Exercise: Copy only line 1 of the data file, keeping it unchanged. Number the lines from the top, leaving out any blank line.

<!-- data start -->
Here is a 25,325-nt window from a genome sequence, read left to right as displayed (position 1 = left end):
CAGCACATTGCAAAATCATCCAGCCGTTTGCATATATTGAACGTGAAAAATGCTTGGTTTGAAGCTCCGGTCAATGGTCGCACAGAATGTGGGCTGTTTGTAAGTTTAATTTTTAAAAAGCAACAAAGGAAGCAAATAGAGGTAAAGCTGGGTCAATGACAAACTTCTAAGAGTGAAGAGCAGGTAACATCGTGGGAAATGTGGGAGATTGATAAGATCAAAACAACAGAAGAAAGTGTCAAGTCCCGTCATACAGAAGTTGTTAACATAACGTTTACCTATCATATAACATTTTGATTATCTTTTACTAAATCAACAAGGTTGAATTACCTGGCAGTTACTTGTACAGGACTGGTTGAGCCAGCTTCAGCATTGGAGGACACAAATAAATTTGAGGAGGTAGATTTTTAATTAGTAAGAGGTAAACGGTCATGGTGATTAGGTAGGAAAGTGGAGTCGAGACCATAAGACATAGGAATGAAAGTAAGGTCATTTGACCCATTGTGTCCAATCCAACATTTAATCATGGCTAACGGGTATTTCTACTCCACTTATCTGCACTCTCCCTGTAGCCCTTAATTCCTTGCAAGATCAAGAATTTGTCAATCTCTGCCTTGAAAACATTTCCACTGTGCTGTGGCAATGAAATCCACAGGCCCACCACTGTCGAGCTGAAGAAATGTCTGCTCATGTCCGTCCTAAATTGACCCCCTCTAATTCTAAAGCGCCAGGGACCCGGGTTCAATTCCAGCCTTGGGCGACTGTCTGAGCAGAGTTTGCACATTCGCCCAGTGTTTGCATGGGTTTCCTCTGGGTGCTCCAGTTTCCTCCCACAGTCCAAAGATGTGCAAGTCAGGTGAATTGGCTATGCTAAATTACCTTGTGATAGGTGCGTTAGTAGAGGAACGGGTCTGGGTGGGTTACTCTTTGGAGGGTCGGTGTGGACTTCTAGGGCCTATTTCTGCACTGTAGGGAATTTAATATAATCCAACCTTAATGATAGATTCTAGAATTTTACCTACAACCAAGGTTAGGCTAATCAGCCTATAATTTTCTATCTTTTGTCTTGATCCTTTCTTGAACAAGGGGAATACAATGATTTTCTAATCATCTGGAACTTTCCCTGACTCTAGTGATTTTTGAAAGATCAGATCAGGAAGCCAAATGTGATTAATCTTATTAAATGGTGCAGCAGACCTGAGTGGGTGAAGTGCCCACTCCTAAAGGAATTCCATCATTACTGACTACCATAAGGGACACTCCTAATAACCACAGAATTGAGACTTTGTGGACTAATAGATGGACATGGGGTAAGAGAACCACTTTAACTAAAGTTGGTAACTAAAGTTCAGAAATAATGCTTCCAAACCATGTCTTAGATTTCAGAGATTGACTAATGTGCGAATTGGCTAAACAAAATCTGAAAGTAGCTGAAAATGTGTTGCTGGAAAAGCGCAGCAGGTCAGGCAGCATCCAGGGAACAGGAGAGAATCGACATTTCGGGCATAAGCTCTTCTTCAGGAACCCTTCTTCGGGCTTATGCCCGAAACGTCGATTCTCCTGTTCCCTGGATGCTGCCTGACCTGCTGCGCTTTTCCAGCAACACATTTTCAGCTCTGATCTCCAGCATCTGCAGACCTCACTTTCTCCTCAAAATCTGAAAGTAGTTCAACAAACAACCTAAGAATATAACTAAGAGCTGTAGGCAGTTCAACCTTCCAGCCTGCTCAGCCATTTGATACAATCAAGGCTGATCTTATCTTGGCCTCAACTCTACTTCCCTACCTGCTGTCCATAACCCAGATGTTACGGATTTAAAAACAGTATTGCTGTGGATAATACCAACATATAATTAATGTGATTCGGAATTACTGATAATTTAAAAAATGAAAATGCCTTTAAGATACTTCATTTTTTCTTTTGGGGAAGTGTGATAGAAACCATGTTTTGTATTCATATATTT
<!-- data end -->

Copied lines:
Here is a 25,325-nt window from a genome sequence, read left to right as displayed (position 1 = left end):